As foodies seek local, Midwest farmers go global

Published 7:49 am Wednesday, July 26, 2017

By Elizabeth Dunbar

MPR News/90.1 FM

A Minneapolis cafe serves up oat milk lattes, locally grown greens and a chocolate-caramel dessert bar made with perennial wheat grass flour. Its owners, chefs and customers bet on a future in which dramatic shifts toward a local, diverse and resilient food system are necessary to sustain life itself.

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But just miles from the bustling farmers markets, craft breweries and farm-to-table restaurants of the Twin Cities, a more traditional Midwest is thriving too: fields of corn and soybeans as far as the eye can see, hog barns, grain elevators, ethanol and meatpacking plants.

These coexisting, contradictory worlds tug at Scott Haase and a growing number of Midwestern corn and soybean farmers.

On the one hand, they face heightened expectations for environmental stewardship and want to build healthy soils that can withstand heat, drought and heavy rain. On the other, farming is a day-to-day, season-to-season calculation of inputs and outputs — an integral piece of a complex and growing global food system.

From atop a grain bin, Haase can look out at the fields he farms with his dad and brother in Blue Earth, Minn., near the Iowa border. The field where he planted cover crops alongside the corn has none of the yellow patches he sees in a neighbor’s field. Yet, it’s still unclear how well the extra $30 per acre in seed costs will translate into monetary benefits.

“I’m pretty confident that after this year, the nutrient density of the crop is going to be higher,” Haase said, listing multiple other benefits: healthier soil that stores more carbon and retains water; less commercial fertilizer; reduced polluted runoff to nearby streams and rivers.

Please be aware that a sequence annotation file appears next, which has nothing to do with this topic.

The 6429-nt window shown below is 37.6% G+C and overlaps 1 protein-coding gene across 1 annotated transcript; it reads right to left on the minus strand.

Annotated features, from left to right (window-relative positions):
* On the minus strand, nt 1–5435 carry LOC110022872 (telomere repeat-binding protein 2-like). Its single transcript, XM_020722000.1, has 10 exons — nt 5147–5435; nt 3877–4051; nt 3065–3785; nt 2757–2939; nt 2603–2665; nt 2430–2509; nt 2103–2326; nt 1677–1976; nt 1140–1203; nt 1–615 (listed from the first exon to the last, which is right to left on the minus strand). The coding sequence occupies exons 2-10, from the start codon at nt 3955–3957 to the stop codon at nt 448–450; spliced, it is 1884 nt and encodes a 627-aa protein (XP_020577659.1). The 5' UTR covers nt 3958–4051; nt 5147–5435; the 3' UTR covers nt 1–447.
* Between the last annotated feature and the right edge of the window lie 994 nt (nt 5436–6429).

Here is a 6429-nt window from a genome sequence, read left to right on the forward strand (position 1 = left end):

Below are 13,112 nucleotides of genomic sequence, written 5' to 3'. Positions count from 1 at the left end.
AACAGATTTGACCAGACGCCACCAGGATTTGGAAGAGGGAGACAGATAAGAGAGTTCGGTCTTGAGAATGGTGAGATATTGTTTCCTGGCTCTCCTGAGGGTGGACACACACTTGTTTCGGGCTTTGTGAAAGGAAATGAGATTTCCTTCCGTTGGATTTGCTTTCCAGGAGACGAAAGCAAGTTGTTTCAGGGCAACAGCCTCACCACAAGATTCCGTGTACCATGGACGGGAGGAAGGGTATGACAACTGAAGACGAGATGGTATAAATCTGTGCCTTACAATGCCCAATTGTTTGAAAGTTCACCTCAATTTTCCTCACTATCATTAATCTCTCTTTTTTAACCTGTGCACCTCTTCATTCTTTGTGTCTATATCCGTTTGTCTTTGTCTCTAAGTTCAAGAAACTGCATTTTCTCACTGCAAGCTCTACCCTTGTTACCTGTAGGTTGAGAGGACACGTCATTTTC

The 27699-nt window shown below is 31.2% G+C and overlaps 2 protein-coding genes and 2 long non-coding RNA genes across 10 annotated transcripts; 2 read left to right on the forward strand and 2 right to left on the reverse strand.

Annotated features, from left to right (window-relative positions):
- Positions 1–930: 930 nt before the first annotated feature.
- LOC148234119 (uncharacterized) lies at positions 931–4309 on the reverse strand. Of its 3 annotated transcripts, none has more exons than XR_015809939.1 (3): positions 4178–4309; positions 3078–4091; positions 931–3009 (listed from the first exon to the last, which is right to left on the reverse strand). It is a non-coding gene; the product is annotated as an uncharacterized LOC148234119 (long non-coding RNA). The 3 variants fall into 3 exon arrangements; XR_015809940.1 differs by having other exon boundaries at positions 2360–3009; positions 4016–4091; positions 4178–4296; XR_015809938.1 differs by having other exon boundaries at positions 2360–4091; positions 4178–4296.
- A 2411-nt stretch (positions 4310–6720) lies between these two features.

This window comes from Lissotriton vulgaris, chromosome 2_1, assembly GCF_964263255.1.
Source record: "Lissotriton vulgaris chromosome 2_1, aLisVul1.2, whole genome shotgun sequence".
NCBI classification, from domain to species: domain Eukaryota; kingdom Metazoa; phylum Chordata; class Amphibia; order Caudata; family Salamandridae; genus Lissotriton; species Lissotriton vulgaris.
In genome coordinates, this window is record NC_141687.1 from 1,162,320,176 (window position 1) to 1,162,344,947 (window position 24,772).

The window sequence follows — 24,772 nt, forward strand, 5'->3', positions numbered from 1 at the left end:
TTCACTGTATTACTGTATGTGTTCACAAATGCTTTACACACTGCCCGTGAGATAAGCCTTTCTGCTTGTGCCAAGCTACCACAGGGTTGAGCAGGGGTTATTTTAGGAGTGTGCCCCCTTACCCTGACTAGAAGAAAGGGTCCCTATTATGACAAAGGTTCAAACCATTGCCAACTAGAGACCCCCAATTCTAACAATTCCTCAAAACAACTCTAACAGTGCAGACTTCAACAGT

But right now, he said, the market doesn’t care about all that. “It’s just going in with the rest,” Haase said.

He dreams of a day when the Midwest landscape is much more diverse, where cover crops, perennial grains and grazing cattle rebuild the soil while also sustaining farmers and their families. That day seems far off.

“You’ve still got to make a living out here,” said Ken Haase, Scott’s dad, pausing from a brake job on the semitrailer they use to haul corn to the local ethanol plant.

“Sure, it’d be great to grow a bunch of small grains and different things, but if you’ve got to pay a big rent bill or you have some big land costs, you don’t have a lot of choices,” he said.

When Scott suggested tilling the soil less and adding cover crops, Haase raised an eyebrow.

“I’m always kind of leery of change. Any farmer that’s farmed for 40 years would be, I think,” he said.

Besides everyone who drives a car with a gas tank, the Haase farm and the thousands of others like it are also feeding animals. Meat is a staple in the American diet, and countries around the world have become more reliant on U.S. meat production.

The annual World Pork Expo in Des Moines, Iowa, provides a glimpse of that. Visitors from nearly 40 countries come together on the Iowa State Fairgrounds to taste barbecued pork done up dozens of ways and see the latest barn-ventilation and manure-management technologies.

A quarter of U.S. pork goes for export. Japan and Mexico are the top buyers. Exports of U.S. beef and poultry are big, too.

“If you think about it, 95 percent of the world’s population lives outside our borders,” said Bill Luckey, a Nebraska pork producer who has been on delegations to places like Colombia and China.

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